My Enduro SL is around 31 lbs. I'd like to get it in the 29lbs range. Think tires would do it? Maybe carbon seat post and bars?
    You need the carbon frame I don't think you'd get to 29lbs even if you used the bike without a seat post, handlebar and tyres

    On a more serious note, you'd probably save the most weight by looking at the wheels. Tubeless Rovals would save a fair bit...

  15. #15
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    Quote Originally Posted by kelstr
    This is one thing I have not used yet , ----( I actually demoed several bikes with one and just did not think to use it )
    Im just so tall and my little 7 year old girl legs are so long that I really do not notice the seat when getting back , ----------

    I actually run my seat lower that I should ,-- and when I drop it just 1" I feel all goofy ----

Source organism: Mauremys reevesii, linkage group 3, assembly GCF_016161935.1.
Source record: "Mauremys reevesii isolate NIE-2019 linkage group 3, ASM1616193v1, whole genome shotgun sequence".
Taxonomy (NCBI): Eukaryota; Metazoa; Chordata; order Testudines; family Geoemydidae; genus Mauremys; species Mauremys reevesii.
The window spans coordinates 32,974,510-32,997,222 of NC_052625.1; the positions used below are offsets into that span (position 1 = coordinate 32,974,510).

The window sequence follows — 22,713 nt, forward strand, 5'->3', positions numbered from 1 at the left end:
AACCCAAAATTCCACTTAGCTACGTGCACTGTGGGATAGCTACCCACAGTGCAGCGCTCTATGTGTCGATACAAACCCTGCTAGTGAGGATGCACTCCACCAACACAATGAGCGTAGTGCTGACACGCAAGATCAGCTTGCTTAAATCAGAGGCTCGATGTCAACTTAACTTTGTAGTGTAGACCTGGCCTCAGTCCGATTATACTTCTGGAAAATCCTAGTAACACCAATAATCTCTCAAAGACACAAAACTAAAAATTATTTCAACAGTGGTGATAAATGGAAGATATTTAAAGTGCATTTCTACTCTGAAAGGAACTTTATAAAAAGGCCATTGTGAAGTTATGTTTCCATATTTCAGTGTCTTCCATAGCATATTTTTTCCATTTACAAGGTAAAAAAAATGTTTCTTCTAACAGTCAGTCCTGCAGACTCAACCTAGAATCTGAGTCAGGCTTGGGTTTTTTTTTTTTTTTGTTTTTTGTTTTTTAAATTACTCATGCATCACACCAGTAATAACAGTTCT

I turn the bike and controll it with my legs and when that point moves I feel screwed .

    But all of my buddys use them and now can't live without them --------( they are all short guys with short leggs ---------so I can see why they would )

    so I just don't know ------------I guess if I could just get it to move 1" only and then I could raise my seat to where it should be --------maybe that would be the ticket ----------

    I just don't know